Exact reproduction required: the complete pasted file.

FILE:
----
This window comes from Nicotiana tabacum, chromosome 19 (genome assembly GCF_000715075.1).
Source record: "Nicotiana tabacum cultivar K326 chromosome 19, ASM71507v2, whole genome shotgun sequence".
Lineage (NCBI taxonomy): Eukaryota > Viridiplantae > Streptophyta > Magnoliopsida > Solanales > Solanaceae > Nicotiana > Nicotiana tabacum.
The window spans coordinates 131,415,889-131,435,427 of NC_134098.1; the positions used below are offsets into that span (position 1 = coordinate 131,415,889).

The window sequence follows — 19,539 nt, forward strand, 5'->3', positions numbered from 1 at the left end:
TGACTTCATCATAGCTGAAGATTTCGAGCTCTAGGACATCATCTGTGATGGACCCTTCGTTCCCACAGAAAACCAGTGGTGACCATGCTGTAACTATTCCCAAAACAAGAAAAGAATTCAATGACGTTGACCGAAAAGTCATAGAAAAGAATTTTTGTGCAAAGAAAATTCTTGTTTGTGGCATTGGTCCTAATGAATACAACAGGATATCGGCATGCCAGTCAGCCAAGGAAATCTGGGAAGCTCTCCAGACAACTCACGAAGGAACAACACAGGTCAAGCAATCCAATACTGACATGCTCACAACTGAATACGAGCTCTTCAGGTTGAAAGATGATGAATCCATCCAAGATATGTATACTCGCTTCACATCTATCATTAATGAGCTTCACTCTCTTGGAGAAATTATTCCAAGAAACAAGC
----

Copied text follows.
This window comes from Nicotiana tabacum, chromosome 19 (genome assembly GCF_000715075.1).
Source record: "Nicotiana tabacum cultivar K326 chromosome 19, ASM71507v2, whole genome shotgun sequence".
Lineage (NCBI taxonomy): Eukaryota > Viridiplantae > Streptophyta > Magnoliopsida > Solanales > Solanaceae > Nicotiana > Nicotiana tabacum.
The window spans coordinates 131,415,889-131,435,427 of NC_134098.1; the positions used below are offsets into that span (position 1 = coordinate 131,415,889).

The window sequence follows — 19,539 nt, forward strand, 5'->3', positions numbered from 1 at the left end:
TGACTTCATCATAGCTGAAGATTTCGAGCTCTAGGACATCATCTGTGATGGACCCTTCGTTCCCACAGAAAACCAGTGGTGACCATGCTGTAACTATTCCCAAAACAAGAAAAGAATTCAATGACGTTGACCGAAAAGTCATAGAAAAGAATTTTTGTGCAAAGAAAATTCTTGTTTGTGGCATTGGTCCTAATGAATACAACAGGATATCGGCATGCCAGTCAGCCAAGGAAATCTGGGAAGCTCTCCAGACAACTCACGAAGGAACAACACAGGTCAAGCAATCCAATACTGACATGCTCACAACTGAATACGAGCTCTTCAGGTTGAAAGATGATGAATCCATCCAAGATATGTATACTCGCTTCACATCTATCATTAATGAGCTTCACTCTCTTGGAGAAATTATTCCAAGAAACAAGC